We further emphasize that the purpose of our method is not for differentiating one group from the other. As directly correlating the network connections (edge weights) with the behavioral measures, we identified sub-networks that are responsible for the changes represented by the behavioral measures. We note that the clustering technique has also been used for other purposes: clustering brain regions to investigate modular organization of the brain networks [12], [97], clustering brain regions in a feature space to find uncommon network motifs [98], [99], clustering streamlines extracted from the DTI to identify the major fiber bundles [100], [101], and clustering subjects in a feature space to differentiate structural networks of one group from the other [102], [103].

### Clinical Interpretations

In the clinical application involving patients with svMCI and SVaD, we identified sub-networks of which connections are correlated with the disease severity. All the identified connections were negatively correlated with the severity score for both groups. The result indicates that the white matter connectivity is becoming more disrupted in the identified sub-networks as the disease becomes more severe. We observed that the identified sub-networks were reliable in statistical significance levels even with greater magnitude of the initial threshold. Furthermore, the results were also reproducible for both groups. We therefore infer that the identified sub-networks were core sets of the white matter connectivity, which are responsible for deteriorating subcortical vascular dementia-related symptoms.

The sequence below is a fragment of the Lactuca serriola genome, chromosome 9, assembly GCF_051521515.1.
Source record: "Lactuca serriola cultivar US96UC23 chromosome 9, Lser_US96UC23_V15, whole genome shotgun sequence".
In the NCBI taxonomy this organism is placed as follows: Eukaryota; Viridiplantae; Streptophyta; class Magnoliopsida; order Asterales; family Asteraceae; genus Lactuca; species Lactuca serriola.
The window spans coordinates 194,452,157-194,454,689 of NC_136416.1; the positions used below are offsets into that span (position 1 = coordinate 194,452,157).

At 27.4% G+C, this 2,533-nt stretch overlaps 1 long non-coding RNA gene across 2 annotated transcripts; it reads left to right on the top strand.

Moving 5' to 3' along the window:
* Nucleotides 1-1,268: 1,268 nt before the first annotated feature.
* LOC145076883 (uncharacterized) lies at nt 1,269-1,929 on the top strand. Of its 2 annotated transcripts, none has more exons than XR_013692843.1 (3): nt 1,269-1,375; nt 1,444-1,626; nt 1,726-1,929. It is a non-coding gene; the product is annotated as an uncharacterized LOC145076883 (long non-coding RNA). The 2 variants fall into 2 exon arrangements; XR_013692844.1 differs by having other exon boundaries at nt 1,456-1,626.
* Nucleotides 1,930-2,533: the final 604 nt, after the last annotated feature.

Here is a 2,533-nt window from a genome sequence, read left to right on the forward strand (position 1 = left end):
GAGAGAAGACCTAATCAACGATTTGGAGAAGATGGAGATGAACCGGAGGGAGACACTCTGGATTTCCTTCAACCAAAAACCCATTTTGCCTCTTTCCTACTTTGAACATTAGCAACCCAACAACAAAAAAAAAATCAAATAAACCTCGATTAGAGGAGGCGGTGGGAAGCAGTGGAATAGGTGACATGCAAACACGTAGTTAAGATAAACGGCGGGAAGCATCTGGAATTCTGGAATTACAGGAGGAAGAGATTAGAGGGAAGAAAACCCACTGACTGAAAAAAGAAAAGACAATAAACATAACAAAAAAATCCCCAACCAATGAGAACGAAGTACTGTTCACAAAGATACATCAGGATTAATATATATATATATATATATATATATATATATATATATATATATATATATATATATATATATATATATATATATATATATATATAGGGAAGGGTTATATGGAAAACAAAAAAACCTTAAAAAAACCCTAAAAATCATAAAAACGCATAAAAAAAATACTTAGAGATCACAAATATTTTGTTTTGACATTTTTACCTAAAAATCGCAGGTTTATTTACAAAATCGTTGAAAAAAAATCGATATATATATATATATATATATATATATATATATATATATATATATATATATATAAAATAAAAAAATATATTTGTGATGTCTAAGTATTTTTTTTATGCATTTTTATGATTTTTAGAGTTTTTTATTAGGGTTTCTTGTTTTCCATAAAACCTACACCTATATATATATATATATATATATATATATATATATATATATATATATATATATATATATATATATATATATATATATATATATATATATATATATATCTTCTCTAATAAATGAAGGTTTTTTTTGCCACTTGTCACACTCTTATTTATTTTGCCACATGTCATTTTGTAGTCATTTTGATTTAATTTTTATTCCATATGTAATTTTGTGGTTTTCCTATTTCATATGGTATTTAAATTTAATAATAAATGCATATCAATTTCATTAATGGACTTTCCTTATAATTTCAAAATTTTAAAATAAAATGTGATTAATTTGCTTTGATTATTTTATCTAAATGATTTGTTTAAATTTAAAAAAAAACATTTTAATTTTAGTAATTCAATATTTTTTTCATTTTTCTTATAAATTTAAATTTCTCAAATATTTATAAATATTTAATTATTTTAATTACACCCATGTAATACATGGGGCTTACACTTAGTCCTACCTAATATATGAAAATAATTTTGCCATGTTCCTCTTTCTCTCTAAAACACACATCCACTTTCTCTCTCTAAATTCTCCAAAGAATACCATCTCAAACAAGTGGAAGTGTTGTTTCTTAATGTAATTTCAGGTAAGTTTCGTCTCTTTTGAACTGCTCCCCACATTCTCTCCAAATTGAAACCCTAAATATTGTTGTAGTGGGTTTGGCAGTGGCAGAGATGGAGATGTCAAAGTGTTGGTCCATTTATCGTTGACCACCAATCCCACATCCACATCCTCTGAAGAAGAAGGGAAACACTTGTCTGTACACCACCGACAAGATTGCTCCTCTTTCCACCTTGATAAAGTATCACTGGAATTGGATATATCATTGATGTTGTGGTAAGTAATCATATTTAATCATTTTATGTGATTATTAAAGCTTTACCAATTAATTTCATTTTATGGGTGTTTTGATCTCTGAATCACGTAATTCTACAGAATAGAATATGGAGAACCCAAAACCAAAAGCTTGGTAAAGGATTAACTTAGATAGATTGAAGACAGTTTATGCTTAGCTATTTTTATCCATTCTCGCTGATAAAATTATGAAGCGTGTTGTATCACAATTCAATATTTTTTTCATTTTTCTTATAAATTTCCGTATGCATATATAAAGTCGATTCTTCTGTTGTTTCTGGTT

Our clinical results are consistent with previous work, which show disrupted white matter connectivity in patients with the subcortical vascular dementia (SVD) [38], [61], [104]: abnormal frontal-subcortical circuits and disrupted long association fibers. The abnormal frontal-subcortical circuits include brain regions in the prefrontal cortex and subcortical regions such as the anterior cingulate gyrus, the dorsomedial prefrontal cortex, the orbital prefrontal cortex, the inferolateral prefrontal cortex, the middle frontal gyrus, the caudate, the accumbens, the thalamus, and the pallidum. Also, widespread vascular problems may affect the long association fibers including the fiber bundles from the anterior parts to the posterior parts of the brain, such as cingulum, superior longitudinal fasciculus and fronto-occipital fasciculus. On one hand, we observed heavily decreased white matter connectivity in the frontal lobes, especially the prefrontal cortex. In svMCI, the identified sub-network included connections between the prefrontal regions and subcortical regions: the both superior frontal gyri (SFGmed.L, SFGmed.R, and SFGdor.R), the orbital part of the left middle frontal gyrus (ORBmid.L), the both inferior frontal gyri (IFGtri.L and IFGoperc.R), the left anterior cingulate gyrus (ACG.L), the left pallidum (PAL.L), the left putamen (PUT.L), the left amygdala (AMYG.L), and the left thalamus (THA.L). In SVaD, the identified sub-network includes the both superior frontal gyri (SFGdor.L, SFRdor.R and ORBsupmed.R), the both middle frontal gyri (MFG.L,MFG.R, ORBmid.R), the inferior frontal gyrus (IFGtri.L, IFGtri.R, IFGoperc.L and ORBinf.L, ORBinf.R), the left and right putamen (PUT.L and PUT.R), and, the left and right pallidum (PAL.L and PAL.R). These regions are all related to the brain regions in the frontal-subcortical circuits. Because the identified connections were all negatively correlated with the disease severity scores, our results showed the disrupted fronto-subcortical circuits. On the other hand, the identified sub-networks also included the anterior-to-posterior connections, those are correlated with the disease severity (Marked with ‡ in Table 2 and 3). The implication of this result could explain the disruption of long association fibers in patients with SVD [38], [61].